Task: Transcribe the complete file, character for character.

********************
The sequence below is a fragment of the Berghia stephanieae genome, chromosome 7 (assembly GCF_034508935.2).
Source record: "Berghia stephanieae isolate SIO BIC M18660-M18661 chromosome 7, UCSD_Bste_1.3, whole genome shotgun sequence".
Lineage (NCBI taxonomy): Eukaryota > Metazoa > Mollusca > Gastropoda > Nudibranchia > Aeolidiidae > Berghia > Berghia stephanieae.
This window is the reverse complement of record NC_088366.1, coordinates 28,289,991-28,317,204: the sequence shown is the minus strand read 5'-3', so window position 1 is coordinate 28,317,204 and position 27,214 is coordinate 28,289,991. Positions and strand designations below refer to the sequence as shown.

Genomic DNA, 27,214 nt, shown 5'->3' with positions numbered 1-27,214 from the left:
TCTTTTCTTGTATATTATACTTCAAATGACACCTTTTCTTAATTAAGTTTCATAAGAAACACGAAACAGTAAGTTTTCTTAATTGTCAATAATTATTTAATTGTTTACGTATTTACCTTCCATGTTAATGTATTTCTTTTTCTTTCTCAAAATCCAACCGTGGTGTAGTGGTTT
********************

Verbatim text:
The sequence below is a fragment of the Berghia stephanieae genome, chromosome 7 (assembly GCF_034508935.2).
Source record: "Berghia stephanieae isolate SIO BIC M18660-M18661 chromosome 7, UCSD_Bste_1.3, whole genome shotgun sequence".
Lineage (NCBI taxonomy): Eukaryota > Metazoa > Mollusca > Gastropoda > Nudibranchia > Aeolidiidae > Berghia > Berghia stephanieae.
This window is the reverse complement of record NC_088366.1, coordinates 28,289,991-28,317,204: the sequence shown is the minus strand read 5'-3', so window position 1 is coordinate 28,317,204 and position 27,214 is coordinate 28,289,991. Positions and strand designations below refer to the sequence as shown.

Genomic DNA, 27,214 nt, shown 5'->3' with positions numbered 1-27,214 from the left:
TCTTTTCTTGTATATTATACTTCAAATGACACCTTTTCTTAATTAAGTTTCATAAGAAACACGAAACAGTAAGTTTTCTTAATTGTCAATAATTATTTAATTGTTTACGTATTTACCTTCCATGTTAATGTATTTCTTTTTCTTTCTCAAAATCCAACCGTGGTGTAGTGGTTT